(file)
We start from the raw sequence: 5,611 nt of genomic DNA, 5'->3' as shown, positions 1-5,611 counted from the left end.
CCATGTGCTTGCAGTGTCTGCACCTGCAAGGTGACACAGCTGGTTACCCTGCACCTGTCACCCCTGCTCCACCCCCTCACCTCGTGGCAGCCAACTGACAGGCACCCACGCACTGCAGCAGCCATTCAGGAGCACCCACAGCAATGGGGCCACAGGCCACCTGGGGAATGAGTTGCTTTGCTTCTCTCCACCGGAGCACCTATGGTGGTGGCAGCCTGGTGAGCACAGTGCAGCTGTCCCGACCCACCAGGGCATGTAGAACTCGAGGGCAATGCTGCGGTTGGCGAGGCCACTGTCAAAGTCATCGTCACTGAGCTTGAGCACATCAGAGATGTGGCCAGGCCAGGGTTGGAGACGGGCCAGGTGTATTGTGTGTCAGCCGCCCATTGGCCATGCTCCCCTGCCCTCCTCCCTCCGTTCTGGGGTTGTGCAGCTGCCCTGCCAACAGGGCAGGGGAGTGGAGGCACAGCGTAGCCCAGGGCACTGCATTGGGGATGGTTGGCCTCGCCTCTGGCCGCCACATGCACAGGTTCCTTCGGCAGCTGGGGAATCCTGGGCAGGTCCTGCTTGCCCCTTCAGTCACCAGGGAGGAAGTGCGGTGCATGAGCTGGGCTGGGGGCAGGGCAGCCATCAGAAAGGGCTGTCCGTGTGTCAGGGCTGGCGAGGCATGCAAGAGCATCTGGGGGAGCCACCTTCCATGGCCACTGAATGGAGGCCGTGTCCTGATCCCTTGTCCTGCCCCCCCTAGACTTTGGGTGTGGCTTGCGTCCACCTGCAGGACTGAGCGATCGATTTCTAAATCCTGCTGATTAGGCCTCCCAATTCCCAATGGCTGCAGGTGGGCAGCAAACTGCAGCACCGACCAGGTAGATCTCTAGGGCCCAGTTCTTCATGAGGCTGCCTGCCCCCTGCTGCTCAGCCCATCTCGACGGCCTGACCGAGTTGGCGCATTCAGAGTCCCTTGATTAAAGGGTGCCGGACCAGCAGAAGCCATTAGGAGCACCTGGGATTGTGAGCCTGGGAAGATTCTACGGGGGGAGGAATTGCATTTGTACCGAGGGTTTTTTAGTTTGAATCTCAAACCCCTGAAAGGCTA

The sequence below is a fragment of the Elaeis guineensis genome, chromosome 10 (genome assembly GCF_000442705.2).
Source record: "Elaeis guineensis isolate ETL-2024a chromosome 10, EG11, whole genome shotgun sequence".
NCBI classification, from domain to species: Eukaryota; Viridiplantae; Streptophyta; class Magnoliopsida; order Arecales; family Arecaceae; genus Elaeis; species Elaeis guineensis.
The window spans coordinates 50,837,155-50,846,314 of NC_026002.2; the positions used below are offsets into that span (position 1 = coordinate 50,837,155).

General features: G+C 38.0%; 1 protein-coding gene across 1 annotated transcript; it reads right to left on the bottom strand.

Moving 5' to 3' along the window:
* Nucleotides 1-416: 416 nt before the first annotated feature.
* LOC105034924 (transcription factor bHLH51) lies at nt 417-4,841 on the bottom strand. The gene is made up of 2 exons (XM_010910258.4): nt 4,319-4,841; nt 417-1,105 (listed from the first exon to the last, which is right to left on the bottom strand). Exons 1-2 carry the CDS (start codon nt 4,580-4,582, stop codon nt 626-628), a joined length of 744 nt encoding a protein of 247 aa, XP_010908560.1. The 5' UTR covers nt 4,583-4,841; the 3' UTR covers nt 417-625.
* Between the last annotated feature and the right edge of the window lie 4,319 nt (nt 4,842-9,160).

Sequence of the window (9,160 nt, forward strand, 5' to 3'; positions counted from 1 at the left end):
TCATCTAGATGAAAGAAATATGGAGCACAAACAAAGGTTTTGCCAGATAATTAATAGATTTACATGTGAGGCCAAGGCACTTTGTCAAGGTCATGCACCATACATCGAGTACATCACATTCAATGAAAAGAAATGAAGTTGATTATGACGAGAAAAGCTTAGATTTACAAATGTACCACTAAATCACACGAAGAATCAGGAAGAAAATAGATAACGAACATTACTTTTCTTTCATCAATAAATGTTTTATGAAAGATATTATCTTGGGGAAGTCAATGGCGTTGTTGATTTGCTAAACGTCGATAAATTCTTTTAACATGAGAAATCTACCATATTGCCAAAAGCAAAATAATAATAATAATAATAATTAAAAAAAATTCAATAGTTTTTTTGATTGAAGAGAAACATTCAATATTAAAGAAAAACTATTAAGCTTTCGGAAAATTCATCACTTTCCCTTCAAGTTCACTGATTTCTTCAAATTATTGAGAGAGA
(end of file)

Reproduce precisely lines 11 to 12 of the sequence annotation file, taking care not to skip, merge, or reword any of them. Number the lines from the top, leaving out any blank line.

* Between the last annotated feature and the right edge of the window lie 4,319 nt (nt 4,842-9,160).

Sequence of the window (9,160 nt, forward strand, 5' to 3'; positions counted from 1 at the left end):